Among the mixture of house-based throbs, disco jiving “Braids” and funky, pickled guitars there are a selection of tricks on the record which provide an eighties bite to the more modern cascading scales and slow-burning languor of Maine’s often distorted vocals.

Voyeuristic lyrics detail a varying degree of proximity to his subject. “Underwater” begins in a nostalgic tone, one of near-past intimacy, “I lit one up and drove around/just wondering what you’re doing now” running up to the needy “drive by your house at night” of “Glow”.  

It is one of many contradictory relationships that arise on the album.  The artwork is a pastiche of Michelangelo's The Creation of Adam, but where a divine finger should touch the tip of The Bible's first man, it instead meets a basketball in conflation of the cosmic and the specific. “Mood” takes a swipe at someone not ‘in the mood’, in a style gentle, but not as endearingly cheeky as the Darwin Deez penned “Kill Your Attitude”.

The closing track “Security” is the most vulnerable. It pulls on the cords of helplessness exposed in the previous 11. The electronic blanket remains firmly, if not more tightly drawn in this vocalisation of the fundamental paranoia of Pool.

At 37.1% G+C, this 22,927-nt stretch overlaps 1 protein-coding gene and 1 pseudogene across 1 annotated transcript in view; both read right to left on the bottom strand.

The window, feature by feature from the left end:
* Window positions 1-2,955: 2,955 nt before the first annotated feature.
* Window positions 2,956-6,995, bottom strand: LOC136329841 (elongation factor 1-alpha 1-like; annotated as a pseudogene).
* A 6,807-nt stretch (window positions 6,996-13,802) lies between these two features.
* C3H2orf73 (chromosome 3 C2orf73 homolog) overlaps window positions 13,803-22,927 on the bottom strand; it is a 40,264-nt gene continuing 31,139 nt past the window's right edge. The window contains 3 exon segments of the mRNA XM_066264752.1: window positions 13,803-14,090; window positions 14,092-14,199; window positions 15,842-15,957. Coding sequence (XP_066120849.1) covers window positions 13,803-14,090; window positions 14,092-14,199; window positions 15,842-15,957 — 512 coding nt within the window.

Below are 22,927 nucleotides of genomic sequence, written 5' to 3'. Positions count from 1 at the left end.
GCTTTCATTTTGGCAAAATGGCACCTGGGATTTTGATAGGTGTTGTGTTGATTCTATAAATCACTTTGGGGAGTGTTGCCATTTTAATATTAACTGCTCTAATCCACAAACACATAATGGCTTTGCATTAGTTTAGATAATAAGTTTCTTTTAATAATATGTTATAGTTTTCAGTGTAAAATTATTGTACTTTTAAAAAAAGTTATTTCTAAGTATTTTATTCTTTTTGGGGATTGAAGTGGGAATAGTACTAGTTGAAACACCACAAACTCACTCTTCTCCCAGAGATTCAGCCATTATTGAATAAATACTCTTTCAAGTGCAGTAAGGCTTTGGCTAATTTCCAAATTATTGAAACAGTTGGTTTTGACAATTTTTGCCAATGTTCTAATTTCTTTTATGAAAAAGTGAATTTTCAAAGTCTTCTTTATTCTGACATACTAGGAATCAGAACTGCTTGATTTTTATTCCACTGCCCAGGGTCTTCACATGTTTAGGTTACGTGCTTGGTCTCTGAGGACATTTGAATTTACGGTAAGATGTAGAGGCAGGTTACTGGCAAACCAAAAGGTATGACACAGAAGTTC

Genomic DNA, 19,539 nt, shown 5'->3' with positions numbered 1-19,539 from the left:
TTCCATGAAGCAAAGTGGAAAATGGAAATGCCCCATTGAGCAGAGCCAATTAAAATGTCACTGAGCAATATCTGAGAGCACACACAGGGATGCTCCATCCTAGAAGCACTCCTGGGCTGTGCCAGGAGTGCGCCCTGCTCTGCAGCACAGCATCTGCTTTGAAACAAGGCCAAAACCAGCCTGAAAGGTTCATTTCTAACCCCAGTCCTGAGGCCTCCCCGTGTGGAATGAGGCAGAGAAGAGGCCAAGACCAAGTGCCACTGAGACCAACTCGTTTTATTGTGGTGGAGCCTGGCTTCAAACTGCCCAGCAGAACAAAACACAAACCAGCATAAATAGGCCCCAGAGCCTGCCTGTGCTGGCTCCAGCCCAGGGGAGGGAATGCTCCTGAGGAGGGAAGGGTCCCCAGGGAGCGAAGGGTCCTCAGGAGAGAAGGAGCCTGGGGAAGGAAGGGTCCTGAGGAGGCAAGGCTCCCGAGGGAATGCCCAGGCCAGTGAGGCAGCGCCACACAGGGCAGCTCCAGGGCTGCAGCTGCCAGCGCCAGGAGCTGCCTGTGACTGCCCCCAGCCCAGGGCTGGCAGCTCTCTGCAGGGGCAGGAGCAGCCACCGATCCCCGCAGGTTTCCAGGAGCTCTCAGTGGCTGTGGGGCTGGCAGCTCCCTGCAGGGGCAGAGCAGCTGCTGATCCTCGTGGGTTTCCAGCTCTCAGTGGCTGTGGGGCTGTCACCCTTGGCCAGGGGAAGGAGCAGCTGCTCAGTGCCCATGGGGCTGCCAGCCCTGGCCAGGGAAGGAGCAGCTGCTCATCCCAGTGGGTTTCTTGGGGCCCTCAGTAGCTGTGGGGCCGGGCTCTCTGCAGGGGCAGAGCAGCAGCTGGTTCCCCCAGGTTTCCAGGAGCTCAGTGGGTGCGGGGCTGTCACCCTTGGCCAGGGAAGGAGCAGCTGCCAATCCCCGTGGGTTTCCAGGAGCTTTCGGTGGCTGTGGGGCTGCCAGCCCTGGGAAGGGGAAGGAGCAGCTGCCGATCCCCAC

Porches have gone a long way to vary the arrangement of the sounds that constitutes Pool, yet there are too many tracks that are interchangeable and only bridge a gap between more interesting ideas. The monosyllabic track titles are reminiscent of a game of ‘I-Spy’, with the implication of getting distracted, a deliberate one.

Although most probably disappointing expectant fans; a long EP would have held together the worthier ideas more artistically.